Attributing and predicting changes in the probability of climate extremes

Lead Research Organisation: University of Edinburgh
Department Name: Sch of Geosciences


We plan to address the following research questions:
- in which regions are the frequency and intensity of heat waves and cold spells increasing?
- Are climate models able to reproduce these changes?
- Can we improve their prediction if using initialized climate forecasts?

This work extends in scope and regions studied two existing projects: The first one is the EQUIP project, which predicts changes in European and UK heatwaves and drought. We propose to extend this work by also studying North America and East Asia. These regions show tentative evidence that mean temperature is better predictable by initialized than forced runs over the near-term (about 5 years; e.g., D. Matei; J. Marotzke, pers. Com.). These regions also show interesting and challenging changes in observed patterns of frequency and intensity of temperature extremes . The second project we plan to build on is a project that works towards attributing changes in worldwide frequency of hot and cold extremes, and this proposal extends her work from use of a single model (HadGEM1) to use of the CMIP5 archive. This will much increase the impact of her results, and provide highly relevant information to the authors of IPCC chapters 10 and 11 (see pathways to impact).

Planned Impact

The main target for impact for this proposed work is the IPCC 5th Assessment report. Hegerl is a Lead Author of the chapter on Detection and Attribution of Climate Change: From global to regional, a chapter which has in its draft outline a section on attribution of changes in climate extremes for which our results will clearly be relevant (see also attached letter by Peter Stott, Coordinating Lead Author of that chapter). The results based on the Decadal predictions will be relevant for chapter 11, Near-term climate change: Projections and Predictability. Provisional results from some modelling centers show evidence that mean temperatures on the Pacific Rim of North America and Asia have significant predictability a few years into the future (D. Matei and Jochem Marotzke, pers. Com.) which we hope to make use of. This chapter will also be interested in our results.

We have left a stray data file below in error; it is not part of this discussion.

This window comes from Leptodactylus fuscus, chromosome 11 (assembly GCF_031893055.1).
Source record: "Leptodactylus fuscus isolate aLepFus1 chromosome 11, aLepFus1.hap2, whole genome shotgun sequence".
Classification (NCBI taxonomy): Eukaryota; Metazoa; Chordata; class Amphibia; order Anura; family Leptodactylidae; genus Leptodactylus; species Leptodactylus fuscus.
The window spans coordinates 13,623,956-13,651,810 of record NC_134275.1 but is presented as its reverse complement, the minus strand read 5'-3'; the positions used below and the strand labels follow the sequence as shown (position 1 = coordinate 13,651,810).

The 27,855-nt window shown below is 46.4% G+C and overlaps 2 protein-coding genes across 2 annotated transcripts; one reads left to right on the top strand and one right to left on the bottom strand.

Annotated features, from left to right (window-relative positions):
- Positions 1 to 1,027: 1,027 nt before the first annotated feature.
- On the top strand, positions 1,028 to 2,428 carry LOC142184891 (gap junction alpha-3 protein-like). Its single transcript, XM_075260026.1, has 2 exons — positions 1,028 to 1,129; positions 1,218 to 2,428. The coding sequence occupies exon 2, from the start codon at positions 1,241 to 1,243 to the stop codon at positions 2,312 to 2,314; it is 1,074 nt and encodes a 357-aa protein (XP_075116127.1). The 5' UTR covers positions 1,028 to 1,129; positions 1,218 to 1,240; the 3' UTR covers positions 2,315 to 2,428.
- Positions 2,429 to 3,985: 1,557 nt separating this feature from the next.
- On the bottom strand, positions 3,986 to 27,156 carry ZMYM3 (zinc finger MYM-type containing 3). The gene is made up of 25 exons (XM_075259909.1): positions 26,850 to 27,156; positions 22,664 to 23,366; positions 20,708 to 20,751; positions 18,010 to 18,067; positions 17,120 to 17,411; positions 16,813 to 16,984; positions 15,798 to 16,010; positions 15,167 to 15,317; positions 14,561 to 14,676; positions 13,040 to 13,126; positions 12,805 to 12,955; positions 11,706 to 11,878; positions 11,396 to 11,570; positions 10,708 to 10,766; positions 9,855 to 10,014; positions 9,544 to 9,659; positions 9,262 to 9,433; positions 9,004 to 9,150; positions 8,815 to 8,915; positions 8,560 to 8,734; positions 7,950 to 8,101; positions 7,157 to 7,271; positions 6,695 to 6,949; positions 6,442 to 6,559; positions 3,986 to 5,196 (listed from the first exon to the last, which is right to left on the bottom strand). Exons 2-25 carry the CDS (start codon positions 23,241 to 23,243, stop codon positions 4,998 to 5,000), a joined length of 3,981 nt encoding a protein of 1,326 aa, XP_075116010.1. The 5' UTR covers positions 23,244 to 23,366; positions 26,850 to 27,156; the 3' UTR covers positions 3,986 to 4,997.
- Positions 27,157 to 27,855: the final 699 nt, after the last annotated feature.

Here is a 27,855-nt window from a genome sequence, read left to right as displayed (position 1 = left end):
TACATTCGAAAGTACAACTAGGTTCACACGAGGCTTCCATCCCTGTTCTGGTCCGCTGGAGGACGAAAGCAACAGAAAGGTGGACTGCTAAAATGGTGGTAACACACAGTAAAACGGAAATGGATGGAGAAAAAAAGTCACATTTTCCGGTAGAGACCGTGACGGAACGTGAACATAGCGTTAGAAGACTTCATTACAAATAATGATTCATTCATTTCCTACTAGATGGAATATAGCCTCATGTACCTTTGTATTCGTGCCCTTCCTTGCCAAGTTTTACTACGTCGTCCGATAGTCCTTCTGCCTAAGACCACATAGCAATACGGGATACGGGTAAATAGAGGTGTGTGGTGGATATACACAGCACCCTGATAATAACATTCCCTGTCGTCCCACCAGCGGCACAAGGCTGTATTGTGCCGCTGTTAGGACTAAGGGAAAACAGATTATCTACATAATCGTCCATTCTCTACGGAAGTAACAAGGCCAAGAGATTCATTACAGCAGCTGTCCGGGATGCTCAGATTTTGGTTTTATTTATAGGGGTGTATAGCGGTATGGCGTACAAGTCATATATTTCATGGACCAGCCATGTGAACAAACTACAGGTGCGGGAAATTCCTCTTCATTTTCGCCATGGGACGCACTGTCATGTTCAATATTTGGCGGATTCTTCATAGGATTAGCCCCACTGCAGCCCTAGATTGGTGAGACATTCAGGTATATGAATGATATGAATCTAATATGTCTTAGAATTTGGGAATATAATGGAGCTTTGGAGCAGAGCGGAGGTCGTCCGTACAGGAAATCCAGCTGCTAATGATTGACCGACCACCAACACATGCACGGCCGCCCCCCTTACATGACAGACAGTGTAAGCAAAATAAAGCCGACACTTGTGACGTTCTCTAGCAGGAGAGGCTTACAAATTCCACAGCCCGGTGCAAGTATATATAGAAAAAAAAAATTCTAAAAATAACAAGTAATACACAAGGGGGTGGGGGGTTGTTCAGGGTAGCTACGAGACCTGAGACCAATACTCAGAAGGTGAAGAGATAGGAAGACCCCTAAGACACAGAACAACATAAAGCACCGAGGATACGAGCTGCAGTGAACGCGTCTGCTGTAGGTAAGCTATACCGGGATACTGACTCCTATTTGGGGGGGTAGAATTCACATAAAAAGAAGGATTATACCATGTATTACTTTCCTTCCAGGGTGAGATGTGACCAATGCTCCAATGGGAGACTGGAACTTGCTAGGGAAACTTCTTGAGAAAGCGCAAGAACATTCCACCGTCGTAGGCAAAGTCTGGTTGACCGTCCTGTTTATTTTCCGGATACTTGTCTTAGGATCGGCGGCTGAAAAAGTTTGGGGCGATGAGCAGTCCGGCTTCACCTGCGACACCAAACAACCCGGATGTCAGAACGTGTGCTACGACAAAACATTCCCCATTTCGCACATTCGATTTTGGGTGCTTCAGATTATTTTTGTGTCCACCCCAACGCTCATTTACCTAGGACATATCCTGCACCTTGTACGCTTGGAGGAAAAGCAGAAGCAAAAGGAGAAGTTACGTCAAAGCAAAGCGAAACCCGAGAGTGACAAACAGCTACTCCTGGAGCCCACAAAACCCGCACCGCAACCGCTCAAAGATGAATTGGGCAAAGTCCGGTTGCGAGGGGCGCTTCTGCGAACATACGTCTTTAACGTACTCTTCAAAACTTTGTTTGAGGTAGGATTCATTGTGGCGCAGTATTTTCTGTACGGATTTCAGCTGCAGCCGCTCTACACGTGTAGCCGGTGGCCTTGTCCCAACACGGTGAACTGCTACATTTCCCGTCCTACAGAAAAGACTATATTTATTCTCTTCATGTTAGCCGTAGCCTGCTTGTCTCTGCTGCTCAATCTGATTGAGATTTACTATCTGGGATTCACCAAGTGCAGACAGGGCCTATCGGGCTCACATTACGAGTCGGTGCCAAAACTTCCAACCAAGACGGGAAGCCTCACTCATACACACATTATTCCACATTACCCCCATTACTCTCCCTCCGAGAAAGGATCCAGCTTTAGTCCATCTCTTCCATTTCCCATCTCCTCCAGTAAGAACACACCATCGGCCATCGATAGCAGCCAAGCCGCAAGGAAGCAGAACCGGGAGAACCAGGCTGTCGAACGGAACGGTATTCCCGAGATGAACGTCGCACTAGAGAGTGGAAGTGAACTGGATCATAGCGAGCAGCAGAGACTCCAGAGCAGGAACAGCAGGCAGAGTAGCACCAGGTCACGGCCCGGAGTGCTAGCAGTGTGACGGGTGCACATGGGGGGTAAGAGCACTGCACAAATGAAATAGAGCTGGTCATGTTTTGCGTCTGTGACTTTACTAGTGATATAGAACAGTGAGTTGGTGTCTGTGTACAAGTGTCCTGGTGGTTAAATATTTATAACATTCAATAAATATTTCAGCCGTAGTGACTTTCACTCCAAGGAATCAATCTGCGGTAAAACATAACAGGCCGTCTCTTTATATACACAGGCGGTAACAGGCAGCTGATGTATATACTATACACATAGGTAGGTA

We also have good contacts to the Human Health community, e.g. Gavin Donaldson, through EQUIP and will communicate our results via those channels.


10 25 50
Description European summer mean and extreme temperatures have changed significantly in many regions, in a way consistent with expectation due to external drivers. These changes lead to predictive skill for the future. However, using data from multiple models shows that the skill varies by model. In all models and most regions, there is skill on the 5-10yr timescale originating from external forcing, leading to a general tendency for hot extremes to become more likely. Including that in models improves their skill in forecasts. In contrast, the additional skill gained by initializing the model with observed surface conditions varies from model to model and is often small or insignificant relative to that gained from accounting for forcing such as increasing greenhouse gases. The results also show that recent observed changes in the frequency / intensity of hot extremes have been caused by external forcing, dominated by anthropogenic forcing.
Exploitation Route Publication in review; results show that prediction of heat waves nearterm (5-10yrs) benefit from accounting for human influences particularly greenhouse gas forcing
Sectors Agriculture, Food and Drink,Environment

Description Results from this publication have been cited by the Intergovernmental Panel on Climate Change 5th's Assessment report in the Detection and Attribution chapter (ch10; WGI report) and in ch11.
First Year Of Impact 2013
Sector Agriculture, Food and Drink,Environment,Government, Democracy and Justice,Transport
Impact Types Societal,Economic

Description Intergovernmental Panel on Climate Change (IPCC) Lead Author and member of Synthesis report writing team.
Geographic Reach Multiple continents/international 
Policy Influence Type Membership of a guideline committee
Impact PI was involved in Intergovernmental Panel on Climate Change (IPCC)'s fifth Assessment report, as a Lead Author and in the Synthesis report, released 2015, as a writing team member. These reports arguably form the basis of the Paris Agreement on climate change, and authors are chosen for their scientific contributions to the area they are chosen for. Hence this relates directly to my publications under these grants.
Description Climate Change: Science and Society 
Form Of Engagement Activity A talk or presentation
Part Of Official Scheme? No
Geographic Reach Regional
Primary Audience Public/other audiences
Results and Impact Climate Change: Science and Society: This was a half day conference under the auspices of the Royal Society of Edinburgh. I was a coorganizer and speaker see website report. It was well attended and well received and communicated the state of climate science, impact and mitigation knowledge on climate change to the wider public
Year(s) Of Engagement Activity 2015